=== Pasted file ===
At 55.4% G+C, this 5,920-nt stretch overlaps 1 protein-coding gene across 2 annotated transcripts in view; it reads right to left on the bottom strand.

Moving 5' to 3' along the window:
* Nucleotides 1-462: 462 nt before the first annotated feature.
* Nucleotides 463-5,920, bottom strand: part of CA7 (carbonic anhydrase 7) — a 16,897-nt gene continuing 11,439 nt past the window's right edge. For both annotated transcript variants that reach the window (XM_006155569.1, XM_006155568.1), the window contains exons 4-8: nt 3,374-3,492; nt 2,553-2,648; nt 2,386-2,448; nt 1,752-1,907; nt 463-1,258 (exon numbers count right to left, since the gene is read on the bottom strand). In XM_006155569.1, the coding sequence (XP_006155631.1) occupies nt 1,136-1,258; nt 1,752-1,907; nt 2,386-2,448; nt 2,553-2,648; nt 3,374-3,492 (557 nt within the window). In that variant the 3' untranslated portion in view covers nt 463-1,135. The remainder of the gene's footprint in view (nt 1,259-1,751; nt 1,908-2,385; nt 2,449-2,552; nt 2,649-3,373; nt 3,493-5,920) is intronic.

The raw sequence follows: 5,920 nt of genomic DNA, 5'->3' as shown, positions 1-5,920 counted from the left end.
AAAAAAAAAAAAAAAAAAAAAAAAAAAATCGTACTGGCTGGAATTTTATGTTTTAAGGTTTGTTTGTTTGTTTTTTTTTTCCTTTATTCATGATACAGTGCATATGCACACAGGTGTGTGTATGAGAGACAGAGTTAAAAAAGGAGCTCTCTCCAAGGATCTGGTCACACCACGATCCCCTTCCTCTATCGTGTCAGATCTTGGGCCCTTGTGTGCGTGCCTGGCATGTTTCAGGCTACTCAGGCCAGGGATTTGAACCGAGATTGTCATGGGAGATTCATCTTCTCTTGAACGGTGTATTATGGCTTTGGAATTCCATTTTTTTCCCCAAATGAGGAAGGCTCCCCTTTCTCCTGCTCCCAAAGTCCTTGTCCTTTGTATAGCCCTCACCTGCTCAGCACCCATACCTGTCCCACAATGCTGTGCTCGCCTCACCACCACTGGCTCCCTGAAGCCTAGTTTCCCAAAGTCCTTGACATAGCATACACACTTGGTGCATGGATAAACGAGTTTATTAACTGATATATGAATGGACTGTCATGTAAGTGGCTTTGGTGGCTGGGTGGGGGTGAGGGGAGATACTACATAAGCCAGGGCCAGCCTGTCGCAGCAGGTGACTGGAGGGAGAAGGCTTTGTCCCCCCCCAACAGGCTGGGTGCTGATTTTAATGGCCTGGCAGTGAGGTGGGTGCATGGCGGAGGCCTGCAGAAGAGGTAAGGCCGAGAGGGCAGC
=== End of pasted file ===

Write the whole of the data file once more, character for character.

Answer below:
At 55.4% G+C, this 5,920-nt stretch overlaps 1 protein-coding gene across 2 annotated transcripts in view; it reads right to left on the bottom strand.

Moving 5' to 3' along the window:
* Nucleotides 1-462: 462 nt before the first annotated feature.
* Nucleotides 463-5,920, bottom strand: part of CA7 (carbonic anhydrase 7) — a 16,897-nt gene continuing 11,439 nt past the window's right edge. For both annotated transcript variants that reach the window (XM_006155569.1, XM_006155568.1), the window contains exons 4-8: nt 3,374-3,492; nt 2,553-2,648; nt 2,386-2,448; nt 1,752-1,907; nt 463-1,258 (exon numbers count right to left, since the gene is read on the bottom strand). In XM_006155569.1, the coding sequence (XP_006155631.1) occupies nt 1,136-1,258; nt 1,752-1,907; nt 2,386-2,448; nt 2,553-2,648; nt 3,374-3,492 (557 nt within the window). In that variant the 3' untranslated portion in view covers nt 463-1,135. The remainder of the gene's footprint in view (nt 1,259-1,751; nt 1,908-2,385; nt 2,449-2,552; nt 2,649-3,373; nt 3,493-5,920) is intronic.

The raw sequence follows: 5,920 nt of genomic DNA, 5'->3' as shown, positions 1-5,920 counted from the left end.
AAAAAAAAAAAAAAAAAAAAAAAAAAAATCGTACTGGCTGGAATTTTATGTTTTAAGGTTTGTTTGTTTGTTTTTTTTTTCCTTTATTCATGATACAGTGCATATGCACACAGGTGTGTGTATGAGAGACAGAGTTAAAAAAGGAGCTCTCTCCAAGGATCTGGTCACACCACGATCCCCTTCCTCTATCGTGTCAGATCTTGGGCCCTTGTGTGCGTGCCTGGCATGTTTCAGGCTACTCAGGCCAGGGATTTGAACCGAGATTGTCATGGGAGATTCATCTTCTCTTGAACGGTGTATTATGGCTTTGGAATTCCATTTTTTTCCCCAAATGAGGAAGGCTCCCCTTTCTCCTGCTCCCAAAGTCCTTGTCCTTTGTATAGCCCTCACCTGCTCAGCACCCATACCTGTCCCACAATGCTGTGCTCGCCTCACCACCACTGGCTCCCTGAAGCCTAGTTTCCCAAAGTCCTTGACATAGCATACACACTTGGTGCATGGATAAACGAGTTTATTAACTGATATATGAATGGACTGTCATGTAAGTGGCTTTGGTGGCTGGGTGGGGGTGAGGGGAGATACTACATAAGCCAGGGCCAGCCTGTCGCAGCAGGTGACTGGAGGGAGAAGGCTTTGTCCCCCCCCAACAGGCTGGGTGCTGATTTTAATGGCCTGGCAGTGAGGTGGGTGCATGGCGGAGGCCTGCAGAAGAGGTAAGGCCGAGAGGGCAGC